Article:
I am guessing it would be too much to ask for a Garsidetype structure coming from the projection onto S_{n}, where every element can be written as xy^k
where x
is the natural section of S_{n} and y
is some special element in J_{n} (similar to a normal form for the braid group elements, where y
corresponds to the section of the long element).
Are you thinking that there might be reduced expressions which require using the x^2 = 1
identity to add letters temporarily to get between them for n > 4?
I'm also emailing Joel and Peter about possible assistance we might get from geometric information.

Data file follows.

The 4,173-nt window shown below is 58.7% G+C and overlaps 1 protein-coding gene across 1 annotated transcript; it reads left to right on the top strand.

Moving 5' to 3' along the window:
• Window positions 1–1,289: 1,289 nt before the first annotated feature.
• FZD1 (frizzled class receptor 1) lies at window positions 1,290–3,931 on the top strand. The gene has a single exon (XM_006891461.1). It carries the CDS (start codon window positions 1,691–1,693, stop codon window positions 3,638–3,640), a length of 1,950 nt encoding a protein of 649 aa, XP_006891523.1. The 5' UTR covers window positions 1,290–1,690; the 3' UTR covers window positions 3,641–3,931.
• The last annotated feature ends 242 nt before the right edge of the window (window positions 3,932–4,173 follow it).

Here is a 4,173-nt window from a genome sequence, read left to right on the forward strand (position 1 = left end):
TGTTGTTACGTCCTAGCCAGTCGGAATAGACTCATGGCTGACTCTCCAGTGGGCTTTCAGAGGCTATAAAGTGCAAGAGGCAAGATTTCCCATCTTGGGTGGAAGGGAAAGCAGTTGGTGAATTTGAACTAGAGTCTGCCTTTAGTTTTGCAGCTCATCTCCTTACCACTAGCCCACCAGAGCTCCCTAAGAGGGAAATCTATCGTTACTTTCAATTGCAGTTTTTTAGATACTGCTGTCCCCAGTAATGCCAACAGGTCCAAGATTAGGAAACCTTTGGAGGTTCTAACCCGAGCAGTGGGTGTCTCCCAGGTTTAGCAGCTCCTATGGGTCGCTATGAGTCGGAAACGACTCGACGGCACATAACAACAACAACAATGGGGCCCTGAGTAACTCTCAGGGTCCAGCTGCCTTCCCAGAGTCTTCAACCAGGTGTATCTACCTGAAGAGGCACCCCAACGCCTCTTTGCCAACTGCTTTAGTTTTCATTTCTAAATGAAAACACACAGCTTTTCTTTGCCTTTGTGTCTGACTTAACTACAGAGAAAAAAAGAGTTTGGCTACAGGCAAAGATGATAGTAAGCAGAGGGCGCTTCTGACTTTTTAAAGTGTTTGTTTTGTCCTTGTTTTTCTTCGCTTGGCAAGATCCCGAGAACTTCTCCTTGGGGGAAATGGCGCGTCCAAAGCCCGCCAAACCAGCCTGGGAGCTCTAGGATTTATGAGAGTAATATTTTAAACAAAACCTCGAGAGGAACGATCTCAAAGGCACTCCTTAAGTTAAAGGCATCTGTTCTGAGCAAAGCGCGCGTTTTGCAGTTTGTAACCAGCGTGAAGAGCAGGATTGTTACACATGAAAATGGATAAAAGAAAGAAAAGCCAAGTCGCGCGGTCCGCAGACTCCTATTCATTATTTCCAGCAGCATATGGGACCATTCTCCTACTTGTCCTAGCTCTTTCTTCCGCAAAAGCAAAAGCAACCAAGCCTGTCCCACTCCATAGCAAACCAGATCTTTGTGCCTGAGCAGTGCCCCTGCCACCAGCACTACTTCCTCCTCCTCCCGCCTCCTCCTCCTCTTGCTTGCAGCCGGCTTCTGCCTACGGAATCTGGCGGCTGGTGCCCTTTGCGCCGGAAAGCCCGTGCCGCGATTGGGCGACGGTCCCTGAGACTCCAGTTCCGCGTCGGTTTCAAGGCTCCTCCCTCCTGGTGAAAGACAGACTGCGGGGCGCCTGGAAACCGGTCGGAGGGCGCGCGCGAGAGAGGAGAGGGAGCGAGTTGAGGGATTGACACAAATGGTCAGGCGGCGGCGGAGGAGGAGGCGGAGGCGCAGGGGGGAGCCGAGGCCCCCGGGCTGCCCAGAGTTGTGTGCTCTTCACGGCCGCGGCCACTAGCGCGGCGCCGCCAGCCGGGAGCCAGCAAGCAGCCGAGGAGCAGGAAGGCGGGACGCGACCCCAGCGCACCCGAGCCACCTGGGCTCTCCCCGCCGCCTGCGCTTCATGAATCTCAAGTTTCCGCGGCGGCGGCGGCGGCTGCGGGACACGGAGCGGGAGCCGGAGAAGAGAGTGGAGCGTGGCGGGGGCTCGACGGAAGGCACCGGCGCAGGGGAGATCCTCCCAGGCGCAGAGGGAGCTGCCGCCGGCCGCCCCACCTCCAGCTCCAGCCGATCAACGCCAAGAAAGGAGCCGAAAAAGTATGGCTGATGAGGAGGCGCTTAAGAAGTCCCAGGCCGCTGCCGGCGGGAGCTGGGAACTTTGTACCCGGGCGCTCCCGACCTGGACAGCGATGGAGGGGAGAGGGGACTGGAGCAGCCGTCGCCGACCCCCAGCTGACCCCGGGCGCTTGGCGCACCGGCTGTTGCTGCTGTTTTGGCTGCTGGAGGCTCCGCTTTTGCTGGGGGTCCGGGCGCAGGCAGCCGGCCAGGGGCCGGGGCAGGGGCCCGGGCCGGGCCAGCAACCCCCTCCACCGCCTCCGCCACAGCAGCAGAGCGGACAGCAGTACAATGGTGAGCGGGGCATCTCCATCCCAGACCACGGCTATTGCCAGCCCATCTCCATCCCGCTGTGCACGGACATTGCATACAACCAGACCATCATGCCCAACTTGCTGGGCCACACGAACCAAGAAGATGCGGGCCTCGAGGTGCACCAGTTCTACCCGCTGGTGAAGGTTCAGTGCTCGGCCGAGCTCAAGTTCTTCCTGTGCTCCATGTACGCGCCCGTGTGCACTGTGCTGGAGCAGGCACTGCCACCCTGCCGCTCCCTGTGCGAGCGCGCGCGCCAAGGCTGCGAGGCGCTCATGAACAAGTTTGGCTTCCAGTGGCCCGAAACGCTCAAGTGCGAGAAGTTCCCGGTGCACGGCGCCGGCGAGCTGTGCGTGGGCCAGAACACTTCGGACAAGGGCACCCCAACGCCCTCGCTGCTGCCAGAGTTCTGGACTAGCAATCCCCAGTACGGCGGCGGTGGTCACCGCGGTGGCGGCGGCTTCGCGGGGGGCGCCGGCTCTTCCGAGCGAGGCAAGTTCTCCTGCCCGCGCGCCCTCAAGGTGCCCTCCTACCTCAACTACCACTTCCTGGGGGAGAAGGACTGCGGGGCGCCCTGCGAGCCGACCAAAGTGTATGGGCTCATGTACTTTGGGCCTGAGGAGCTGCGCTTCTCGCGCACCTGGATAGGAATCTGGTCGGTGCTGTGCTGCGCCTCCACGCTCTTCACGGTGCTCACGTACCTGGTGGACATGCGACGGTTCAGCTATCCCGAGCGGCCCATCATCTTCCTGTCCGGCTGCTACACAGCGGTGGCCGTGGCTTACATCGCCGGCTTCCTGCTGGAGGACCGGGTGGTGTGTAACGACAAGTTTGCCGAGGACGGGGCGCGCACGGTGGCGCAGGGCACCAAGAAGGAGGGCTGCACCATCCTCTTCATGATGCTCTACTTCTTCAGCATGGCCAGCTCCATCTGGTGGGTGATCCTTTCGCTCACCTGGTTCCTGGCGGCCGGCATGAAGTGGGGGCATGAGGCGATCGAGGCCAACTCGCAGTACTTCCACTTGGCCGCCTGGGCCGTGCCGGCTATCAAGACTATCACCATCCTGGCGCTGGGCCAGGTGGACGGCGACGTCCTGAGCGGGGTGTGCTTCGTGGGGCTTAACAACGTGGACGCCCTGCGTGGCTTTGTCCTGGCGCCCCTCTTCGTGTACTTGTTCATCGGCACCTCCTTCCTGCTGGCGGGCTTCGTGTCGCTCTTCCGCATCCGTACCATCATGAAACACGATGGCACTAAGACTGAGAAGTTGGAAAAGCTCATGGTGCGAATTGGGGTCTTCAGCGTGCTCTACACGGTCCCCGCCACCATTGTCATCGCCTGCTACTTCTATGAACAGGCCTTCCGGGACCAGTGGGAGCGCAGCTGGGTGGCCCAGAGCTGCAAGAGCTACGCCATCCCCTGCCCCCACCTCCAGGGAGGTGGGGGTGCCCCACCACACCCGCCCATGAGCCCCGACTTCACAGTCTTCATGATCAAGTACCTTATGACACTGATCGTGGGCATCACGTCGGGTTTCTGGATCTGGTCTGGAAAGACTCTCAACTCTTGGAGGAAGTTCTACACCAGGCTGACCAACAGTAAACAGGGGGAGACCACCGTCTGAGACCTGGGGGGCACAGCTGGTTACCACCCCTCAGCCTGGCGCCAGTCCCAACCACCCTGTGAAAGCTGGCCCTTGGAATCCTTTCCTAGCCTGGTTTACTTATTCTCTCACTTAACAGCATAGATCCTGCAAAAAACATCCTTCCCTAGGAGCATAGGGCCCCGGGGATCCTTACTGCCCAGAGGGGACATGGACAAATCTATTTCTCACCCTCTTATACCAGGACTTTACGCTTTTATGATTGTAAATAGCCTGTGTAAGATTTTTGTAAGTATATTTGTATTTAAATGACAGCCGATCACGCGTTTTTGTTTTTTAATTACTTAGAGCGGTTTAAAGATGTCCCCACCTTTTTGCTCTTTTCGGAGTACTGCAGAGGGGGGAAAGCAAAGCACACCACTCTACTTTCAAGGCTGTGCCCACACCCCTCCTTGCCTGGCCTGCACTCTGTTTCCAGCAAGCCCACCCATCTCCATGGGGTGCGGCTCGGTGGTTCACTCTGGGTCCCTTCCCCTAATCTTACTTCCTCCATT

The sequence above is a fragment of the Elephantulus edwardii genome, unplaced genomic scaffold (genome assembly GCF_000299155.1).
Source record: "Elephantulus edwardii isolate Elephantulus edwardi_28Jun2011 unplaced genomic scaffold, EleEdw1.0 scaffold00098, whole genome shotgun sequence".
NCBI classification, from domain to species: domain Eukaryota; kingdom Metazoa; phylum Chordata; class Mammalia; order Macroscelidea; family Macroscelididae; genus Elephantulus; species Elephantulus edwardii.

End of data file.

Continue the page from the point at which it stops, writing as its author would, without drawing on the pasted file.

comment:25 followup: ↓ 26 Changed 4 years ago by
Also Remark 6.2.4 of http://arxiv.org/abs/math/0203127 says that this should be a linear group (i.e., admits a faithful finitedimensional representation). I should try to understand the representation they construct and implement that as well...
comment:26 in reply to: ↑ 25 ; followup: ↓ 28 Changed 4 years ago by
Replying to tscrim:
Also Remark 6.2.4 of http://arxiv.org/abs/math/0203127 says that this should be a linear group (i.e., admits a faithful finitedimensional representation). I should try to understand the representation they construct and implement that as well...
I don't see an immediate connection, as the presentation there seems to include more relations, of the form (xy)^m=1
?
Anyhow, it might be quite hard to prove that an f.p. group is linear  you probably heard the story of braid groups in this respect...
comment:27 in reply to: ↑ 24 Changed 4 years ago by
Replying to tscrim:
I am guessing it would be too much to ask for a Garsidetype structure coming from the projection onto S_{n}, where every element can be written as